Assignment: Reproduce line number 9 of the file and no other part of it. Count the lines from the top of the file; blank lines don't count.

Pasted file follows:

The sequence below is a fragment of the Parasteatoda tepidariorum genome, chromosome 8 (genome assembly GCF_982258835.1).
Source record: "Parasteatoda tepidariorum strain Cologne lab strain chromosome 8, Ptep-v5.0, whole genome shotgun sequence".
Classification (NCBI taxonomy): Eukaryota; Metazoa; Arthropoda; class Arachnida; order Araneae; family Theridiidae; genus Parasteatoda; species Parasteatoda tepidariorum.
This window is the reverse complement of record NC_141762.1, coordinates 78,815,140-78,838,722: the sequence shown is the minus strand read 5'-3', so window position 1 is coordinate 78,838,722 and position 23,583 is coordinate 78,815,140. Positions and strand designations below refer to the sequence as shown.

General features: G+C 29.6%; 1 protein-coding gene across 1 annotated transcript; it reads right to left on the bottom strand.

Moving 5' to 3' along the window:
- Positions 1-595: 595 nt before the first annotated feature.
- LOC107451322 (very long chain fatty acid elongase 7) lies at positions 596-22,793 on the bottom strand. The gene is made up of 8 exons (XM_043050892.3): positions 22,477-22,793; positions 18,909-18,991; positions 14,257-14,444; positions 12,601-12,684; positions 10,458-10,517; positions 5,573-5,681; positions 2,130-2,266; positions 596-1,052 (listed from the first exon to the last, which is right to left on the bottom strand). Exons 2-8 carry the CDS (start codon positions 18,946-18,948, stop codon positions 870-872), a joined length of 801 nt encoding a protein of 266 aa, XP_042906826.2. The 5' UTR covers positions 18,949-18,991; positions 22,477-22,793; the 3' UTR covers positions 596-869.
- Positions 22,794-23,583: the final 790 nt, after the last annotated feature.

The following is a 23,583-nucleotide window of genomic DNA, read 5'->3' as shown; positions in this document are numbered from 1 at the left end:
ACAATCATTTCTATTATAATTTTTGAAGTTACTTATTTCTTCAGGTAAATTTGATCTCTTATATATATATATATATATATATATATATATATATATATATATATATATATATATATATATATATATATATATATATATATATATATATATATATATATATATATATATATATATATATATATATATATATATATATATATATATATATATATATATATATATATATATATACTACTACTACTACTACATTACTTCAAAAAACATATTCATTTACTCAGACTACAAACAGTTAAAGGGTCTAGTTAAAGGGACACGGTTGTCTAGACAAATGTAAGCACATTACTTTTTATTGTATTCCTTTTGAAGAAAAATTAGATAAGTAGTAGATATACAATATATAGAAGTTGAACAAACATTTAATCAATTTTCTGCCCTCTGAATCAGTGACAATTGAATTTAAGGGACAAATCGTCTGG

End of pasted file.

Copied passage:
- Positions 22,794-23,583: the final 790 nt, after the last annotated feature.